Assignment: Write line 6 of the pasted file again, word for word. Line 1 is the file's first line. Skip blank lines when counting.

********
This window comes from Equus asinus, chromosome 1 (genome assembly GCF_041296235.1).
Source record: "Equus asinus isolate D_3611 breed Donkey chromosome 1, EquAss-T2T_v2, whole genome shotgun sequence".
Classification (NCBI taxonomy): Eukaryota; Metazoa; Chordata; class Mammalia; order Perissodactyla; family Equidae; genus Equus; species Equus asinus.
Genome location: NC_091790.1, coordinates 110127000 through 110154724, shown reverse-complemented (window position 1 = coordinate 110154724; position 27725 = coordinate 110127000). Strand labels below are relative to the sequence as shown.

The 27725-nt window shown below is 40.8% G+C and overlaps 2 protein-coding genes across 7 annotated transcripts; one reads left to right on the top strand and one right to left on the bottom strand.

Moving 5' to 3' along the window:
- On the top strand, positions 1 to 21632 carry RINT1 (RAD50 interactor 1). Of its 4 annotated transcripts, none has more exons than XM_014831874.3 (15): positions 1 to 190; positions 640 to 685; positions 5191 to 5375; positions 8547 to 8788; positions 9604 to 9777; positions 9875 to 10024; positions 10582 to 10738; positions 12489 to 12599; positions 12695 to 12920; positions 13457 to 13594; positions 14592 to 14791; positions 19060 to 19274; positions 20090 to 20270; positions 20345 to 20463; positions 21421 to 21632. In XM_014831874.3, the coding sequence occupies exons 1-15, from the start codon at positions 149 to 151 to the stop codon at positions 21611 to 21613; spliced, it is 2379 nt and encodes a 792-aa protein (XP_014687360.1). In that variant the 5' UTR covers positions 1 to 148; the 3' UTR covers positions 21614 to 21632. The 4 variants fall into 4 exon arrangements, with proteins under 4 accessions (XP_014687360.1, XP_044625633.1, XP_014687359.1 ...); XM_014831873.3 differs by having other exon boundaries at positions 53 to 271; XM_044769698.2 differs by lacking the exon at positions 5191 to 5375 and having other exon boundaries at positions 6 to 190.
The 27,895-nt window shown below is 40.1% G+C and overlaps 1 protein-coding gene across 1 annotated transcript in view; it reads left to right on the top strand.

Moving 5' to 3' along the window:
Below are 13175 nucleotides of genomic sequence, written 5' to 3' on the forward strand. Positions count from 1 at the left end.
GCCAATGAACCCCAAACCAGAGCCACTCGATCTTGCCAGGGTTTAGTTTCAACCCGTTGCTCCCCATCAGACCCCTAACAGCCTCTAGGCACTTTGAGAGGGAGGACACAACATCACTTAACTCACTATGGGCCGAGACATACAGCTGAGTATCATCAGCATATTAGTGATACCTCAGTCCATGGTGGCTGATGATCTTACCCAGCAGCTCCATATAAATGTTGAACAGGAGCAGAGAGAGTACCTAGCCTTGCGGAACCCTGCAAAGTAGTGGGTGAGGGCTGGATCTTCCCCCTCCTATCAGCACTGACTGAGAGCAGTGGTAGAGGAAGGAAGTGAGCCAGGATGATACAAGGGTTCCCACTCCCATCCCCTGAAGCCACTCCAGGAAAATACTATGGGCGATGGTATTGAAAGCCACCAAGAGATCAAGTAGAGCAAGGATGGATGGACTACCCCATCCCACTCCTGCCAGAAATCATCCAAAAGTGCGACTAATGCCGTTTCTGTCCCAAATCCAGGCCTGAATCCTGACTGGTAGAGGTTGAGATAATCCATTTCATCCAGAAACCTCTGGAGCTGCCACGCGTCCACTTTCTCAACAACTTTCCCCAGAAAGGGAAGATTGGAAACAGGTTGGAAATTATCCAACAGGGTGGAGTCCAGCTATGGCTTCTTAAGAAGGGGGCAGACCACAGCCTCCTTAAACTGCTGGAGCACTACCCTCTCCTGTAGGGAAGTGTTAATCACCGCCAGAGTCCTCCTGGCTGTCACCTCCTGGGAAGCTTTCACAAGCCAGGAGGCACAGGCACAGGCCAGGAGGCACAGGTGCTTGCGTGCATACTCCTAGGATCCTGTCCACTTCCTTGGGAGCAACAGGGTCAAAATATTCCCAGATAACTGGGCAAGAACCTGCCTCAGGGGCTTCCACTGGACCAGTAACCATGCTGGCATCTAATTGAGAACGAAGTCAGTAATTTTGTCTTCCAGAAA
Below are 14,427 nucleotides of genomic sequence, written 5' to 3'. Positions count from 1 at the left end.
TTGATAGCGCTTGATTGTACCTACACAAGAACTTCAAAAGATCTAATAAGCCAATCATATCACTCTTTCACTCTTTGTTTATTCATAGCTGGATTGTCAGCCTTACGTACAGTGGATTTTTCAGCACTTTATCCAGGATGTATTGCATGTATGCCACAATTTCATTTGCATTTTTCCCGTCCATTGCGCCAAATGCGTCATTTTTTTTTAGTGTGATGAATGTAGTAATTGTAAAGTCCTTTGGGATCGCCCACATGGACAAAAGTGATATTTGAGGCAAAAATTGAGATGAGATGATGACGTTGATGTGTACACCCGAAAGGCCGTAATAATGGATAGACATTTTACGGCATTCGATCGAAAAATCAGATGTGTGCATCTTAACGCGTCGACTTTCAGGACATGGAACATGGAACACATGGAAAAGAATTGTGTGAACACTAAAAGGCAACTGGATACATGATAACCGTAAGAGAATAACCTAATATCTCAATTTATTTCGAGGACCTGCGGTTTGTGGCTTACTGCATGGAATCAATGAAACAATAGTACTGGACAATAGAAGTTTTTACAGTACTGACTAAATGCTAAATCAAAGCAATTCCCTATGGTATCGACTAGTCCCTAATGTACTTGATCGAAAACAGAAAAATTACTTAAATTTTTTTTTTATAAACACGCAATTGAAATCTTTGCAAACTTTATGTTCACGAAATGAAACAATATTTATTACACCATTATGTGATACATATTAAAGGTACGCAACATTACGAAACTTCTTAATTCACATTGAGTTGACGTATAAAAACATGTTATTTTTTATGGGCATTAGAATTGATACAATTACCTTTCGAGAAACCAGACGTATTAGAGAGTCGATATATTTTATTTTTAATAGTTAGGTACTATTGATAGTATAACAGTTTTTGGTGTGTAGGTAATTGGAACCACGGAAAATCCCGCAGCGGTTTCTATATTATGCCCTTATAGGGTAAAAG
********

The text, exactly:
Moving 5' to 3' along the window: